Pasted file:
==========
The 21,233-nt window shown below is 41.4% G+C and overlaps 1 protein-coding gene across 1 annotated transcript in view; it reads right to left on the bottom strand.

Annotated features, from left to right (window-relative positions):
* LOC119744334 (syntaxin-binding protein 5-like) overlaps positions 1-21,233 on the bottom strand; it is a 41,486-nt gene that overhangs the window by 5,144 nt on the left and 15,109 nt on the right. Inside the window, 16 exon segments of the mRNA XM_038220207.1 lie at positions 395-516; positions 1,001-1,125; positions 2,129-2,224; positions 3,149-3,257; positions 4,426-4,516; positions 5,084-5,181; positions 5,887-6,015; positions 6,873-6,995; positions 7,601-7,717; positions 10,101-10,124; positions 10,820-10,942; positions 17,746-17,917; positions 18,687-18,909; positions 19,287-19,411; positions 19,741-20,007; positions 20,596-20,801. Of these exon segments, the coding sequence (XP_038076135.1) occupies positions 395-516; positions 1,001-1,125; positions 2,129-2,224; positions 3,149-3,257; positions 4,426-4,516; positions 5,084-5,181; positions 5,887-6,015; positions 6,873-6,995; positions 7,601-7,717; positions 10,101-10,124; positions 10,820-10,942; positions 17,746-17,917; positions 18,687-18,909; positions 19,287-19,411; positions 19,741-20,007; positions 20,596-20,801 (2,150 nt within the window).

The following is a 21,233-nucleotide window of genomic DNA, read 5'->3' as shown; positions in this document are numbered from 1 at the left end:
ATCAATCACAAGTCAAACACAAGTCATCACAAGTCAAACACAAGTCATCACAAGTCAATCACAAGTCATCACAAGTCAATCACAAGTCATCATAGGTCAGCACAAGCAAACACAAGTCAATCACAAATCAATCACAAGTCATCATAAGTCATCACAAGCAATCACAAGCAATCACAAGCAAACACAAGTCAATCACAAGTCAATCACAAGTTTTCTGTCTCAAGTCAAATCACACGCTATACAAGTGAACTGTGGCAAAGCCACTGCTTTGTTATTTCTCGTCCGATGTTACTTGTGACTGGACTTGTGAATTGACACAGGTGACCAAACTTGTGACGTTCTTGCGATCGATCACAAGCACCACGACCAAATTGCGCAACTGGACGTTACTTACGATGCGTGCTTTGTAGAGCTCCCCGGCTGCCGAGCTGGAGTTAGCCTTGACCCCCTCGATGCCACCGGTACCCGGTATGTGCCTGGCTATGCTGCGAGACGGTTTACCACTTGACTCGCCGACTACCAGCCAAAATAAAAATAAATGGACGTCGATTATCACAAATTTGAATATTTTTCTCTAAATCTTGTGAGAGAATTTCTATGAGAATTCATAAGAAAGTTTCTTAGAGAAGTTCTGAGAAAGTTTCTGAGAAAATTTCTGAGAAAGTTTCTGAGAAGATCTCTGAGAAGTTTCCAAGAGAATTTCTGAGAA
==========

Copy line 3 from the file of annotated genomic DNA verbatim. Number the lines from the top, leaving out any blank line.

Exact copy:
* LOC119744334 (syntaxin-binding protein 5-like) overlaps positions 1-21,233 on the bottom strand; it is a 41,486-nt gene that overhangs the window by 5,144 nt on the left and 15,109 nt on the right. Inside the window, 16 exon segments of the mRNA XM_038220207.1 lie at positions 395-516; positions 1,001-1,125; positions 2,129-2,224; positions 3,149-3,257; positions 4,426-4,516; positions 5,084-5,181; positions 5,887-6,015; positions 6,873-6,995; positions 7,601-7,717; positions 10,101-10,124; positions 10,820-10,942; positions 17,746-17,917; positions 18,687-18,909; positions 19,287-19,411; positions 19,741-20,007; positions 20,596-20,801. Of these exon segments, the coding sequence (XP_038076135.1) occupies positions 395-516; positions 1,001-1,125; positions 2,129-2,224; positions 3,149-3,257; positions 4,426-4,516; positions 5,084-5,181; positions 5,887-6,015; positions 6,873-6,995; positions 7,601-7,717; positions 10,101-10,124; positions 10,820-10,942; positions 17,746-17,917; positions 18,687-18,909; positions 19,287-19,411; positions 19,741-20,007; positions 20,596-20,801 (2,150 nt within the window).